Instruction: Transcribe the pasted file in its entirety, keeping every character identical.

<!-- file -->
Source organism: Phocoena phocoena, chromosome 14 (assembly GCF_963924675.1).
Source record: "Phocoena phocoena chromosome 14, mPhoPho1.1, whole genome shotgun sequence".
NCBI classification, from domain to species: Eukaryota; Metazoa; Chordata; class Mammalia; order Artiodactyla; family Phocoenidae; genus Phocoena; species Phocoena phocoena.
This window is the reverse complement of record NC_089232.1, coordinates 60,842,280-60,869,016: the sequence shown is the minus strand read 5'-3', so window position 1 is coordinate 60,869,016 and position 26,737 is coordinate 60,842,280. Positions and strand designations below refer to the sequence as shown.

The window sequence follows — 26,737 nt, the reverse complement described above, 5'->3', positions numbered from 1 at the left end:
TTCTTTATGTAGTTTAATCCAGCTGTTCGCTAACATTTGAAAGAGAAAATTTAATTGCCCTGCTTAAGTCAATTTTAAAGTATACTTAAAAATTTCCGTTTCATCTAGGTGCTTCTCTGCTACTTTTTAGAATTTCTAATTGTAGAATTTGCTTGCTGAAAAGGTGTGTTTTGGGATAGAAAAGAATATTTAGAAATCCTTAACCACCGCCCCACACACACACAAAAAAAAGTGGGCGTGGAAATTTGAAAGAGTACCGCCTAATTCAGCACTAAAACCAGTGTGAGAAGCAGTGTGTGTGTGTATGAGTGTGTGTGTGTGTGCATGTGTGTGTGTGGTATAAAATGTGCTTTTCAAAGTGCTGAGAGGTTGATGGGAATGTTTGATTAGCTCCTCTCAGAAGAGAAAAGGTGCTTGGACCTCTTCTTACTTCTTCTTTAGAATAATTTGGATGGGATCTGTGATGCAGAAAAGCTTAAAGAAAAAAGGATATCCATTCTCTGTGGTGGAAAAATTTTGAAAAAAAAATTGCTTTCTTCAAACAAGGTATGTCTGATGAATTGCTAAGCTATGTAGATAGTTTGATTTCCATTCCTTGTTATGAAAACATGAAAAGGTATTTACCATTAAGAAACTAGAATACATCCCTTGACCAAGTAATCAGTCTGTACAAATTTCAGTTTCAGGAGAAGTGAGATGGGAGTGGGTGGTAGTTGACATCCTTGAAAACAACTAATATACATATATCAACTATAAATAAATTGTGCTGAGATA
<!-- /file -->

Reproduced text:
Source organism: Phocoena phocoena, chromosome 14 (assembly GCF_963924675.1).
Source record: "Phocoena phocoena chromosome 14, mPhoPho1.1, whole genome shotgun sequence".
NCBI classification, from domain to species: Eukaryota; Metazoa; Chordata; class Mammalia; order Artiodactyla; family Phocoenidae; genus Phocoena; species Phocoena phocoena.
This window is the reverse complement of record NC_089232.1, coordinates 60,842,280-60,869,016: the sequence shown is the minus strand read 5'-3', so window position 1 is coordinate 60,869,016 and position 26,737 is coordinate 60,842,280. Positions and strand designations below refer to the sequence as shown.

The window sequence follows — 26,737 nt, the reverse complement described above, 5'->3', positions numbered from 1 at the left end:
TTCTTTATGTAGTTTAATCCAGCTGTTCGCTAACATTTGAAAGAGAAAATTTAATTGCCCTGCTTAAGTCAATTTTAAAGTATACTTAAAAATTTCCGTTTCATCTAGGTGCTTCTCTGCTACTTTTTAGAATTTCTAATTGTAGAATTTGCTTGCTGAAAAGGTGTGTTTTGGGATAGAAAAGAATATTTAGAAATCCTTAACCACCGCCCCACACACACACAAAAAAAAGTGGGCGTGGAAATTTGAAAGAGTACCGCCTAATTCAGCACTAAAACCAGTGTGAGAAGCAGTGTGTGTGTGTATGAGTGTGTGTGTGTGTGCATGTGTGTGTGTGGTATAAAATGTGCTTTTCAAAGTGCTGAGAGGTTGATGGGAATGTTTGATTAGCTCCTCTCAGAAGAGAAAAGGTGCTTGGACCTCTTCTTACTTCTTCTTTAGAATAATTTGGATGGGATCTGTGATGCAGAAAAGCTTAAAGAAAAAAGGATATCCATTCTCTGTGGTGGAAAAATTTTGAAAAAAAAATTGCTTTCTTCAAACAAGGTATGTCTGATGAATTGCTAAGCTATGTAGATAGTTTGATTTCCATTCCTTGTTATGAAAACATGAAAAGGTATTTACCATTAAGAAACTAGAATACATCCCTTGACCAAGTAATCAGTCTGTACAAATTTCAGTTTCAGGAGAAGTGAGATGGGAGTGGGTGGTAGTTGACATCCTTGAAAACAACTAATATACATATATCAACTATAAATAAATTGTGCTGAGATA